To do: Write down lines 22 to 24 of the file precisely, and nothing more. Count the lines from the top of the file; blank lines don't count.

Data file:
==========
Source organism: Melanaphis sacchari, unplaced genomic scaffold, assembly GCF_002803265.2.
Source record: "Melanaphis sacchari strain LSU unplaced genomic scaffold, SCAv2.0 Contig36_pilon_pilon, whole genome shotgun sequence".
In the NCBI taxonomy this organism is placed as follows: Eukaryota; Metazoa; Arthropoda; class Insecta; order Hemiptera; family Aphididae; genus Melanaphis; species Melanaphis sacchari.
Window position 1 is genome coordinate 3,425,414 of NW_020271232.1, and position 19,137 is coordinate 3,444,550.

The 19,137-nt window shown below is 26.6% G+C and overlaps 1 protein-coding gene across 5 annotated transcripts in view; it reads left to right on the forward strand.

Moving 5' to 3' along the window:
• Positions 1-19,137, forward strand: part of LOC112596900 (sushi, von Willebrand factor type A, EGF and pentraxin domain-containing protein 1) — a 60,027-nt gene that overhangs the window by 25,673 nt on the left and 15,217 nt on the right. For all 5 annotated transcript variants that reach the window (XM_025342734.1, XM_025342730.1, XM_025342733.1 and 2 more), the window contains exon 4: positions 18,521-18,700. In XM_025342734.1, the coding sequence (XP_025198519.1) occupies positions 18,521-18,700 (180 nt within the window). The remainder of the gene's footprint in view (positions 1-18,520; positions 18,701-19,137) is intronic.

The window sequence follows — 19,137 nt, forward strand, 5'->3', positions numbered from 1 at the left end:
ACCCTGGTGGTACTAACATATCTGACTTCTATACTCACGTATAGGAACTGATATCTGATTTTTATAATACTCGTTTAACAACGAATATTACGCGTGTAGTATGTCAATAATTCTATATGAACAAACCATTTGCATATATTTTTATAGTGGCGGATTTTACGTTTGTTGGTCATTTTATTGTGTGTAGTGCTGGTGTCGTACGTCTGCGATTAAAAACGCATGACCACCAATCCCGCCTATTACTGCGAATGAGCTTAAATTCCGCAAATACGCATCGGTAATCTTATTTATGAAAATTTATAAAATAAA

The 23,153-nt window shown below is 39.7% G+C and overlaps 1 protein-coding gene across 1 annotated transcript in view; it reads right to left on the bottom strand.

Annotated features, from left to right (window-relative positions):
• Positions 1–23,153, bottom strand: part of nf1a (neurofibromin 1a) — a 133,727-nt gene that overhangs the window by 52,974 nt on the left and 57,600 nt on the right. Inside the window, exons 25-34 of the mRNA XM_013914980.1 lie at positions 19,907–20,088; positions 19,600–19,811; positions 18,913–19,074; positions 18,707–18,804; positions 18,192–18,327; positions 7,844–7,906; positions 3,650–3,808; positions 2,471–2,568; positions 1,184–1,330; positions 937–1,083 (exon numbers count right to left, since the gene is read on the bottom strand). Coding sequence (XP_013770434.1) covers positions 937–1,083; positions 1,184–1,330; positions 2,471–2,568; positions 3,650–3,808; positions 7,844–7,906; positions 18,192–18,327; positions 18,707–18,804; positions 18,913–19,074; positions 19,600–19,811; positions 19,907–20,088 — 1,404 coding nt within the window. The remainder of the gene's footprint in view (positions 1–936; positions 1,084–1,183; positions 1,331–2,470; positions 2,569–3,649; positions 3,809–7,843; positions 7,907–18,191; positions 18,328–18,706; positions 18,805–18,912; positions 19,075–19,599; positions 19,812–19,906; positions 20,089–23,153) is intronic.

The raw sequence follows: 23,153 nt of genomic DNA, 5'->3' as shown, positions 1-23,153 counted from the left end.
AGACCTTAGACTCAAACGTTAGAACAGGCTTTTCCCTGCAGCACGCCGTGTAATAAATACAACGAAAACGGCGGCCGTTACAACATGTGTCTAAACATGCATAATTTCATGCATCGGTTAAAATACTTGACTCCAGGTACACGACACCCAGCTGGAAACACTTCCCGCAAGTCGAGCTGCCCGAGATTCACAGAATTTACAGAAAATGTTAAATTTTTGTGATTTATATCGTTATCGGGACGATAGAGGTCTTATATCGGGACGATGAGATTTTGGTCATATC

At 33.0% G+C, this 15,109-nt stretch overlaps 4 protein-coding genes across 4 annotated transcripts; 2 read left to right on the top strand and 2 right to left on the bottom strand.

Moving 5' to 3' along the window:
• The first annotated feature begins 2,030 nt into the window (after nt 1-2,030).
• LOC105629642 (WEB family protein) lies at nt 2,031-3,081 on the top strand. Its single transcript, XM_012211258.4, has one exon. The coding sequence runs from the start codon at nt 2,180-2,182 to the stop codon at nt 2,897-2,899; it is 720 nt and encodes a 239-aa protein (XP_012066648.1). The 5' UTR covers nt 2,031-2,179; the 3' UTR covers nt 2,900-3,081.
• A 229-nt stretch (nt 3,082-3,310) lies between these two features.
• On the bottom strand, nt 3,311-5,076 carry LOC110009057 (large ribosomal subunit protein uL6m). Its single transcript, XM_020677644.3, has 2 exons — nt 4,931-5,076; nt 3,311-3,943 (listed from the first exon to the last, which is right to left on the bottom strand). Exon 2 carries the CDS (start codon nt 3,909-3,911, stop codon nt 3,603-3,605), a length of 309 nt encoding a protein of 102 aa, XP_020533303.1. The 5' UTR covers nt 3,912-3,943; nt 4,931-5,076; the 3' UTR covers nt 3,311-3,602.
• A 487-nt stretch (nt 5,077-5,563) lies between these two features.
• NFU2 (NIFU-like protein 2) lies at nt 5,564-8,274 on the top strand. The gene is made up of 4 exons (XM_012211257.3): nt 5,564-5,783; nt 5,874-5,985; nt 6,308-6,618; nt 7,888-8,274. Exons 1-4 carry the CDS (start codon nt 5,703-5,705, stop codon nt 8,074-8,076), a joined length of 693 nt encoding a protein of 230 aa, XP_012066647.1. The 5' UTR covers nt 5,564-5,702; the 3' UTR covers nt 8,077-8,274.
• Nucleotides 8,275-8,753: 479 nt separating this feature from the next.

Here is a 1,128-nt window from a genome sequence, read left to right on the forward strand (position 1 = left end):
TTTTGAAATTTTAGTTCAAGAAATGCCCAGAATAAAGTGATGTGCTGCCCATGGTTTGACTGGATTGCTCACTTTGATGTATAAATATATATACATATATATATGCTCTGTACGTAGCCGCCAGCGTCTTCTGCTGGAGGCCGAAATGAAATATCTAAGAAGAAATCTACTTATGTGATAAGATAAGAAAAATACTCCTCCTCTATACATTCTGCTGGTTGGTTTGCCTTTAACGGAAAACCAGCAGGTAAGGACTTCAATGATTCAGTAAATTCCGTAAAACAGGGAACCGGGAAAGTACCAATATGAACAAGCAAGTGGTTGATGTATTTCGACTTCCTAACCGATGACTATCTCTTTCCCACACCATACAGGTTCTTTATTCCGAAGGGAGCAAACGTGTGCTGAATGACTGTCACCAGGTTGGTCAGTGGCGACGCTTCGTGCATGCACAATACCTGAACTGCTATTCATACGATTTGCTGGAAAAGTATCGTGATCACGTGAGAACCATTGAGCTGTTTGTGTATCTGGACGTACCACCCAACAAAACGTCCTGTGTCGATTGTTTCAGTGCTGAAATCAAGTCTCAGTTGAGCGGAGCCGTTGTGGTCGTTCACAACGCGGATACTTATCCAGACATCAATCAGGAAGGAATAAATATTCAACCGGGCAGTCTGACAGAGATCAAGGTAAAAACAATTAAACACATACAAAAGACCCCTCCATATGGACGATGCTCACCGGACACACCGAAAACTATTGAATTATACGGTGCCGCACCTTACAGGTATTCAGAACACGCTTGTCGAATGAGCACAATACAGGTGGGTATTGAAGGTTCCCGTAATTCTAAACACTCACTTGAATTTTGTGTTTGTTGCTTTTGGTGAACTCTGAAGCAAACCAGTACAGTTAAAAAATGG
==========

• NFU2 (NIFU-like protein 2) lies at nt 5,564-8,274 on the top strand. The gene is made up of 4 exons (XM_012211257.3): nt 5,564-5,783; nt 5,874-5,985; nt 6,308-6,618; nt 7,888-8,274. Exons 1-4 carry the CDS (start codon nt 5,703-5,705, stop codon nt 8,074-8,076), a joined length of 693 nt encoding a protein of 230 aa, XP_012066647.1. The 5' UTR covers nt 5,564-5,702; the 3' UTR covers nt 8,077-8,274.
• Nucleotides 8,275-8,753: 479 nt separating this feature from the next.

Here is a 1,128-nt window from a genome sequence, read left to right on the forward strand (position 1 = left end):